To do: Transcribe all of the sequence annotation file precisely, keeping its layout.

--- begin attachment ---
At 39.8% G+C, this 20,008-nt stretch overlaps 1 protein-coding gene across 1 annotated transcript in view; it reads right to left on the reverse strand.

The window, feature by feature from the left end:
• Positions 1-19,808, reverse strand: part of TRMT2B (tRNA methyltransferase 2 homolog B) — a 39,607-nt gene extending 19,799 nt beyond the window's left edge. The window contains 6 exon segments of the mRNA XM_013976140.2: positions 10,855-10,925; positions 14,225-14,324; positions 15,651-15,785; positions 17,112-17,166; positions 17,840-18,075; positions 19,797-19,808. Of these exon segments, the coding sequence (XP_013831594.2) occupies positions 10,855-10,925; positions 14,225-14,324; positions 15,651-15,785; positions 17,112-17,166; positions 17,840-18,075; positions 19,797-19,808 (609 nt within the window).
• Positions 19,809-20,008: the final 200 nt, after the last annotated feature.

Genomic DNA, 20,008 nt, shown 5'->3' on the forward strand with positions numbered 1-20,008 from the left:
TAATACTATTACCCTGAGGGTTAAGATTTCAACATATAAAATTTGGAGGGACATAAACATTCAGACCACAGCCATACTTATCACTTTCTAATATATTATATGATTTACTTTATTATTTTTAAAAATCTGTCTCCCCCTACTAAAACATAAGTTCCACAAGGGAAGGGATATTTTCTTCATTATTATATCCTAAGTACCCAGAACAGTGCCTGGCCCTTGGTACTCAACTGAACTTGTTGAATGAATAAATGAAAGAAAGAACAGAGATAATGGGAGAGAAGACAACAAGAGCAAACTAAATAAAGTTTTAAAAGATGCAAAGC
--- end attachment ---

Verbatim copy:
At 39.8% G+C, this 20,008-nt stretch overlaps 1 protein-coding gene across 1 annotated transcript in view; it reads right to left on the reverse strand.

The window, feature by feature from the left end:
• Positions 1-19,808, reverse strand: part of TRMT2B (tRNA methyltransferase 2 homolog B) — a 39,607-nt gene extending 19,799 nt beyond the window's left edge. The window contains 6 exon segments of the mRNA XM_013976140.2: positions 10,855-10,925; positions 14,225-14,324; positions 15,651-15,785; positions 17,112-17,166; positions 17,840-18,075; positions 19,797-19,808. Of these exon segments, the coding sequence (XP_013831594.2) occupies positions 10,855-10,925; positions 14,225-14,324; positions 15,651-15,785; positions 17,112-17,166; positions 17,840-18,075; positions 19,797-19,808 (609 nt within the window).
• Positions 19,809-20,008: the final 200 nt, after the last annotated feature.

Genomic DNA, 20,008 nt, shown 5'->3' on the forward strand with positions numbered 1-20,008 from the left:
TAATACTATTACCCTGAGGGTTAAGATTTCAACATATAAAATTTGGAGGGACATAAACATTCAGACCACAGCCATACTTATCACTTTCTAATATATTATATGATTTACTTTATTATTTTTAAAAATCTGTCTCCCCCTACTAAAACATAAGTTCCACAAGGGAAGGGATATTTTCTTCATTATTATATCCTAAGTACCCAGAACAGTGCCTGGCCCTTGGTACTCAACTGAACTTGTTGAATGAATAAATGAAAGAAAGAACAGAGATAATGGGAGAGAAGACAACAAGAGCAAACTAAATAAAGTTTTAAAAGATGCAAAGC